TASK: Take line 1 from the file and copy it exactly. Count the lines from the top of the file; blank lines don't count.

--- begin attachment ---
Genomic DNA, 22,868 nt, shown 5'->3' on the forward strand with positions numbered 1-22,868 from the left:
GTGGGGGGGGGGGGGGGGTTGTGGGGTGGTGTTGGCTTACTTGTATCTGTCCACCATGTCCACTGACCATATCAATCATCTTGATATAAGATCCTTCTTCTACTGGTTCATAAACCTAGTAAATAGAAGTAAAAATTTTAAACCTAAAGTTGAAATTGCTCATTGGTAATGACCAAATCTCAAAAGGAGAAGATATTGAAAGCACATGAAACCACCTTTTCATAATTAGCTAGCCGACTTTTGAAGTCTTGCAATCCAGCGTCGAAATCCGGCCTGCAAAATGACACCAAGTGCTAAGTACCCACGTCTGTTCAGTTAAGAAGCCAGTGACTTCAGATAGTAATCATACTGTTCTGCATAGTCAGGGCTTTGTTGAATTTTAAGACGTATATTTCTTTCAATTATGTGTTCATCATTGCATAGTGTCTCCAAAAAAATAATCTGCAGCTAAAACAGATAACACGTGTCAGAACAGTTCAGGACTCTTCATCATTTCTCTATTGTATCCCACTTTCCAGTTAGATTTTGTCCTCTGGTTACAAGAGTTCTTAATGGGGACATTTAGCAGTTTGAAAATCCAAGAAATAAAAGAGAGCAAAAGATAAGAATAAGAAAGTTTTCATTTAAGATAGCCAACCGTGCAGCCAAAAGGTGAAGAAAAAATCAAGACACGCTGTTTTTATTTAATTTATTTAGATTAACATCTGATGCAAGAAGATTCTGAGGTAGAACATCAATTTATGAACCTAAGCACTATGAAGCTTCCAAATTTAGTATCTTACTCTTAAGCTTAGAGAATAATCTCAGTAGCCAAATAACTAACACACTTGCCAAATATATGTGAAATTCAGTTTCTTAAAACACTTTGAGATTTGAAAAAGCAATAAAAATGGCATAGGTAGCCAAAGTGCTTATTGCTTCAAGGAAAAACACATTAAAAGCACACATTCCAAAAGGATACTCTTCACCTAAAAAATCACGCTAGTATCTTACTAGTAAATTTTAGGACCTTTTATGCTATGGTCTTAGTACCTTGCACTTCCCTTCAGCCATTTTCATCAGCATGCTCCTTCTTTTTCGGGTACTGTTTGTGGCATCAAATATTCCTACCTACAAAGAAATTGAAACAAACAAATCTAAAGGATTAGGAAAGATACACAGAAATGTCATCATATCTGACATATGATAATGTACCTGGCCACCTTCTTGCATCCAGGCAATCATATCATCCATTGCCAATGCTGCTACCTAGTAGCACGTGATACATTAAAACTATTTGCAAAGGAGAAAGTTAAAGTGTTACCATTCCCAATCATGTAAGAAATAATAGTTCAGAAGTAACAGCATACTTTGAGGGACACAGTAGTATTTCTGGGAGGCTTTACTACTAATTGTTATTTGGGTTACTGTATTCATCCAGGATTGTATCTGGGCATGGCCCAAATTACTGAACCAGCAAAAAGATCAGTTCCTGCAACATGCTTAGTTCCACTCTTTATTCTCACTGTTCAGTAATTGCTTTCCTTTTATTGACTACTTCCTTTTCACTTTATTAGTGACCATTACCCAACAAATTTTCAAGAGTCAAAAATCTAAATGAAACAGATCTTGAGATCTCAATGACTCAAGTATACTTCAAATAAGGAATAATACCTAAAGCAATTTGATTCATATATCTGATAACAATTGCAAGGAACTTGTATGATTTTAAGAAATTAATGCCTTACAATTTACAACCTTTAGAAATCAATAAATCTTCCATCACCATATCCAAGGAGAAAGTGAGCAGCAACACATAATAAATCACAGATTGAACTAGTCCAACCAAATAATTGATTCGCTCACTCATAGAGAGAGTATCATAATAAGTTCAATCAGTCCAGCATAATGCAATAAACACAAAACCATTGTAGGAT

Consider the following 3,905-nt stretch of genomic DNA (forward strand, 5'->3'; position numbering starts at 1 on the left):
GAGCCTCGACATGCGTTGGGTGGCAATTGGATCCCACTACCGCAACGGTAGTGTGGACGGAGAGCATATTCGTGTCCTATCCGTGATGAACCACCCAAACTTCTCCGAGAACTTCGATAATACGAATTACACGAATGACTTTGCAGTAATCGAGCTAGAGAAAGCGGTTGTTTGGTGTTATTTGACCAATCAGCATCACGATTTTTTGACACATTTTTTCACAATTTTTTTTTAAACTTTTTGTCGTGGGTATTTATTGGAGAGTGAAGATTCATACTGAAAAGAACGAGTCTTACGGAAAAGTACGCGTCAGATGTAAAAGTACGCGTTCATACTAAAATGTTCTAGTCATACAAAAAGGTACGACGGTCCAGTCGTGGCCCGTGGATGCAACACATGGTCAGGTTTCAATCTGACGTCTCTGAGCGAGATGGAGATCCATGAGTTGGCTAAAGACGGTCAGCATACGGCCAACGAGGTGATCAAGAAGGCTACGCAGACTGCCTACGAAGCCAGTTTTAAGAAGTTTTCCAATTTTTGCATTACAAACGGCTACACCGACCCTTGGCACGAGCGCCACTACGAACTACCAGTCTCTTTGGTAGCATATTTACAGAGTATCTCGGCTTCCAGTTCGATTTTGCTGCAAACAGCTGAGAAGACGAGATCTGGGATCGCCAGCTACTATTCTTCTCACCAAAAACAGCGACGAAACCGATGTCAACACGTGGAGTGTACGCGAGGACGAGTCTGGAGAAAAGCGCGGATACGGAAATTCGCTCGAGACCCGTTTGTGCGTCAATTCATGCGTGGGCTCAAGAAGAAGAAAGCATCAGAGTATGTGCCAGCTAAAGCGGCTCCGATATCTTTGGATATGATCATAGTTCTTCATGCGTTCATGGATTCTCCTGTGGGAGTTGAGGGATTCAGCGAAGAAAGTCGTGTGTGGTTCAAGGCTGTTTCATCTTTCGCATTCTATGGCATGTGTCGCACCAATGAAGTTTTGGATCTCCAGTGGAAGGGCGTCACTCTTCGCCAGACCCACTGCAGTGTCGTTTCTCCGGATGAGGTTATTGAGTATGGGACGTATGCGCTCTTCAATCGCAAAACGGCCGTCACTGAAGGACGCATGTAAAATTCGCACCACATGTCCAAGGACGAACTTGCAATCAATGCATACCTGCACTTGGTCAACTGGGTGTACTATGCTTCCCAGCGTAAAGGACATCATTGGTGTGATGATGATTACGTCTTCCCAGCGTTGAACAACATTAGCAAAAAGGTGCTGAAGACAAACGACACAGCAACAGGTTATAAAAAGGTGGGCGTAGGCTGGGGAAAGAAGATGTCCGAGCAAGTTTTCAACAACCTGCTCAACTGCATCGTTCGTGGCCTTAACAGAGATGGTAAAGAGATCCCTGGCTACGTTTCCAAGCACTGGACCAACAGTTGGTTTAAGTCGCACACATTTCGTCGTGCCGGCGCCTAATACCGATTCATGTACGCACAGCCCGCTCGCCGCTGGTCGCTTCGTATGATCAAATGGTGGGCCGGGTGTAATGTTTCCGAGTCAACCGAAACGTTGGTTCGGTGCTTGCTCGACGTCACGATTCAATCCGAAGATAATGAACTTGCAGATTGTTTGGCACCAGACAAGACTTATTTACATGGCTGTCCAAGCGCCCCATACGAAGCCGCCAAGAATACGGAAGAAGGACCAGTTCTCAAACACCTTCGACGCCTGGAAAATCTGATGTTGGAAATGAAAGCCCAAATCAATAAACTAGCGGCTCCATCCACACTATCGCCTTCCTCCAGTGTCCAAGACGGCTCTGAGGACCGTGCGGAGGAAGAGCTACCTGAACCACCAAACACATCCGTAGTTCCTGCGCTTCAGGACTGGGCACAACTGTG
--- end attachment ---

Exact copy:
Genomic DNA, 22,868 nt, shown 5'->3' on the forward strand with positions numbered 1-22,868 from the left: